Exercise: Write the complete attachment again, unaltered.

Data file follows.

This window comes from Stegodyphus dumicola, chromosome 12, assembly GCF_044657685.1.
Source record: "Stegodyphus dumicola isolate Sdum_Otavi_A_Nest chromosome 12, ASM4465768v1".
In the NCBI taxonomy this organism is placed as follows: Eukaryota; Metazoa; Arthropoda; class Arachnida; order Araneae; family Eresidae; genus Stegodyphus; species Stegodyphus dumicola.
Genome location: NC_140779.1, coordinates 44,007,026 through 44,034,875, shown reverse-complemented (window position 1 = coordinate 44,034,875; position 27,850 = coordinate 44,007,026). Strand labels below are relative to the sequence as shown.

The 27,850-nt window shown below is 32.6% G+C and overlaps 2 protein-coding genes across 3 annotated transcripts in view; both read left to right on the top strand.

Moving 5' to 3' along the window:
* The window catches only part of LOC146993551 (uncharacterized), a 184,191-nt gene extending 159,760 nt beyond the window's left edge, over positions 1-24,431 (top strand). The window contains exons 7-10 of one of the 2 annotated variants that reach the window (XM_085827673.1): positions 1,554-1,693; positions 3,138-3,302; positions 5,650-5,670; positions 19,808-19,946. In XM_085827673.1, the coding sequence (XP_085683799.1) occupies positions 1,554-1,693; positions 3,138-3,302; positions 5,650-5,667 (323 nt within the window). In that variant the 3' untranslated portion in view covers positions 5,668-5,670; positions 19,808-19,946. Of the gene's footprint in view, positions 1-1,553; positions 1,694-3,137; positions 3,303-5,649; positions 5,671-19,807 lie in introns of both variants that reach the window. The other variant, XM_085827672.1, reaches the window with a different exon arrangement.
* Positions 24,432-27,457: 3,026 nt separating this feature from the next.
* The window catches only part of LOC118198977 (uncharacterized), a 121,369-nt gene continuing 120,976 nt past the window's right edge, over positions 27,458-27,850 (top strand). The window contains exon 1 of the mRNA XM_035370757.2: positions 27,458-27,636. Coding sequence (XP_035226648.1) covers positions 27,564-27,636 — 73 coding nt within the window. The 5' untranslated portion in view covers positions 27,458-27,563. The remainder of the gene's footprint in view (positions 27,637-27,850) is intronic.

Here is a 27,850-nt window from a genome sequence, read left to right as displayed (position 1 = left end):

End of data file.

This window comes from Stegodyphus dumicola, chromosome 12, assembly GCF_044657685.1.
Source record: "Stegodyphus dumicola isolate Sdum_Otavi_A_Nest chromosome 12, ASM4465768v1".
In the NCBI taxonomy this organism is placed as follows: Eukaryota; Metazoa; Arthropoda; class Arachnida; order Araneae; family Eresidae; genus Stegodyphus; species Stegodyphus dumicola.
Genome location: NC_140779.1, coordinates 44,007,026 through 44,034,875, shown reverse-complemented (window position 1 = coordinate 44,034,875; position 27,850 = coordinate 44,007,026). Strand labels below are relative to the sequence as shown.

The 27,850-nt window shown below is 32.6% G+C and overlaps 2 protein-coding genes across 3 annotated transcripts in view; both read left to right on the top strand.

Moving 5' to 3' along the window:
* The window catches only part of LOC146993551 (uncharacterized), a 184,191-nt gene extending 159,760 nt beyond the window's left edge, over positions 1-24,431 (top strand). The window contains exons 7-10 of one of the 2 annotated variants that reach the window (XM_085827673.1): positions 1,554-1,693; positions 3,138-3,302; positions 5,650-5,670; positions 19,808-19,946. In XM_085827673.1, the coding sequence (XP_085683799.1) occupies positions 1,554-1,693; positions 3,138-3,302; positions 5,650-5,667 (323 nt within the window). In that variant the 3' untranslated portion in view covers positions 5,668-5,670; positions 19,808-19,946. Of the gene's footprint in view, positions 1-1,553; positions 1,694-3,137; positions 3,303-5,649; positions 5,671-19,807 lie in introns of both variants that reach the window. The other variant, XM_085827672.1, reaches the window with a different exon arrangement.
* Positions 24,432-27,457: 3,026 nt separating this feature from the next.
* The window catches only part of LOC118198977 (uncharacterized), a 121,369-nt gene continuing 120,976 nt past the window's right edge, over positions 27,458-27,850 (top strand). The window contains exon 1 of the mRNA XM_035370757.2: positions 27,458-27,636. Coding sequence (XP_035226648.1) covers positions 27,564-27,636 — 73 coding nt within the window. The 5' untranslated portion in view covers positions 27,458-27,563. The remainder of the gene's footprint in view (positions 27,637-27,850) is intronic.

Here is a 27,850-nt window from a genome sequence, read left to right as displayed (position 1 = left end):